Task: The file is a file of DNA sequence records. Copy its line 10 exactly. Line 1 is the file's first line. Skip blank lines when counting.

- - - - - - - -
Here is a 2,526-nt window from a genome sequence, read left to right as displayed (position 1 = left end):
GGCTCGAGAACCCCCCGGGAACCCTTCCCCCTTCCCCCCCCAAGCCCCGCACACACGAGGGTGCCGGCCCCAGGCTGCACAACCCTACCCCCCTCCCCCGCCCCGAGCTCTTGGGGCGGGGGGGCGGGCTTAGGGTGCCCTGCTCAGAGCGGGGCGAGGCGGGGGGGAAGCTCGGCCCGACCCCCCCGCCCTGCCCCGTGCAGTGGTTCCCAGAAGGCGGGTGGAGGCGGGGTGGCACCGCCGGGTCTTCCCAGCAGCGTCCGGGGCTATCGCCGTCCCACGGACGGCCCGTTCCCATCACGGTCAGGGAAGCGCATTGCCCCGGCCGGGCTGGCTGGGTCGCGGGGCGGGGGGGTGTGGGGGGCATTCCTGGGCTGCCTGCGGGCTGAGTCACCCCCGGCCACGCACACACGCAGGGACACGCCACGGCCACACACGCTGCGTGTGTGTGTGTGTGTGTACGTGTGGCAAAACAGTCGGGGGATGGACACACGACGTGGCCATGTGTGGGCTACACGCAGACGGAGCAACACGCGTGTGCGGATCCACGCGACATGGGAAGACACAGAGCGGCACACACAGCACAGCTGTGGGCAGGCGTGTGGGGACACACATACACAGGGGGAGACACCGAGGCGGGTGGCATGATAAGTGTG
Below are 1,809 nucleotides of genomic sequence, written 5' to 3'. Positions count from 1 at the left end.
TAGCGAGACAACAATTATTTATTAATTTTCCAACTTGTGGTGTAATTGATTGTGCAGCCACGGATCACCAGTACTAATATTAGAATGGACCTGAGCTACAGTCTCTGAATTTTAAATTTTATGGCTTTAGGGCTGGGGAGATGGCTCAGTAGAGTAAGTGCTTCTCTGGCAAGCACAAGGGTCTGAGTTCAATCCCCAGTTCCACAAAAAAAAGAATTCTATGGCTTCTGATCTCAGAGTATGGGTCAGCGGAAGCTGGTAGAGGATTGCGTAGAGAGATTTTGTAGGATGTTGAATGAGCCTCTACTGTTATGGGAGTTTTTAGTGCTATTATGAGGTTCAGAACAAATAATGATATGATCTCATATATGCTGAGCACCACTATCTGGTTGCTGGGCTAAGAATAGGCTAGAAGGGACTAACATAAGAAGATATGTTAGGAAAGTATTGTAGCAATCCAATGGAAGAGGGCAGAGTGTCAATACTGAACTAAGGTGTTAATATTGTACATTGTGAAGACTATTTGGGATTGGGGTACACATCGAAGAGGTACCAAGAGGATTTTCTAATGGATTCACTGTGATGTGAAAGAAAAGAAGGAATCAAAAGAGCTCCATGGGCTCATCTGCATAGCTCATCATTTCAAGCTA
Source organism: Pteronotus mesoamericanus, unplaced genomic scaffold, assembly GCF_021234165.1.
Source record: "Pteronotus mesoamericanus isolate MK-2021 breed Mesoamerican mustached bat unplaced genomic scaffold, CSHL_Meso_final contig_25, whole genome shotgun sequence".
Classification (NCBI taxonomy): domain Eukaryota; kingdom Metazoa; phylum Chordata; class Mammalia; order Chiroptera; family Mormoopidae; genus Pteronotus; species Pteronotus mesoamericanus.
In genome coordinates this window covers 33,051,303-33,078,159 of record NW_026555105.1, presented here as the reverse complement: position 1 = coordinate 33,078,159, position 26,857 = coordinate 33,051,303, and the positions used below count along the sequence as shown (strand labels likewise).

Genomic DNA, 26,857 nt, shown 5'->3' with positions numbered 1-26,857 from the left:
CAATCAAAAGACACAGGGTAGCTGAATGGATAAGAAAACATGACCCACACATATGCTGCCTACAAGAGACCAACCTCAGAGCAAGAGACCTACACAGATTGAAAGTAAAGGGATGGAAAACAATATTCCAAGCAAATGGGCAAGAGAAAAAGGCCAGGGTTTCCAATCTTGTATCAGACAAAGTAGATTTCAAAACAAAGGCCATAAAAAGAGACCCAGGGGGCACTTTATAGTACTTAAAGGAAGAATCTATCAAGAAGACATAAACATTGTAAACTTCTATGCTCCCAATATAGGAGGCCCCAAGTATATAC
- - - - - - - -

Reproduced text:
CAATCAAAAGACACAGGGTAGCTGAATGGATAAGAAAACATGACCCACACATATGCTGCCTACAAGAGACCAACCTCAGAGCAAGAGACCTACACAGATTGAAAGTAAAGGGATGGAAAACAATATTCCAAGCAAATGGGCAAGAGAAAAAGGCCAGGGTTTCCAATCTTGTATCAGACAAAGTAGATTTCAAAACAAAGGCCATAAAAAGAGACCCAGGGGGCACTTTATAGTACTTAAAGGAAGAATCTATCAAGAAGACATAAACATTGTAAACTTCTATGCTCCCAATATAGGAGGCCCCAAGTATATAC